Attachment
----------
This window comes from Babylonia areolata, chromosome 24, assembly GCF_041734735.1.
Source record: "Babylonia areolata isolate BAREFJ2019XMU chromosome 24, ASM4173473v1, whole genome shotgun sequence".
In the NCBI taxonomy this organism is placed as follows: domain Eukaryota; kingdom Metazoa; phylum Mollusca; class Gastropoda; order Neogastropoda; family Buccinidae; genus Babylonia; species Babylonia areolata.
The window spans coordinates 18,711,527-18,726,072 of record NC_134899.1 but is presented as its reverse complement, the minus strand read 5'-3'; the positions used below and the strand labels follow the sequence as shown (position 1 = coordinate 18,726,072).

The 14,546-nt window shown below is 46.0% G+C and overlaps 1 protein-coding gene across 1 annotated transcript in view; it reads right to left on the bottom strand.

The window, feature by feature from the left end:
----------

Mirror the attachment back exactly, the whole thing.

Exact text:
This window comes from Babylonia areolata, chromosome 24, assembly GCF_041734735.1.
Source record: "Babylonia areolata isolate BAREFJ2019XMU chromosome 24, ASM4173473v1, whole genome shotgun sequence".
In the NCBI taxonomy this organism is placed as follows: domain Eukaryota; kingdom Metazoa; phylum Mollusca; class Gastropoda; order Neogastropoda; family Buccinidae; genus Babylonia; species Babylonia areolata.
The window spans coordinates 18,711,527-18,726,072 of record NC_134899.1 but is presented as its reverse complement, the minus strand read 5'-3'; the positions used below and the strand labels follow the sequence as shown (position 1 = coordinate 18,726,072).

The 14,546-nt window shown below is 46.0% G+C and overlaps 1 protein-coding gene across 1 annotated transcript in view; it reads right to left on the bottom strand.

The window, feature by feature from the left end: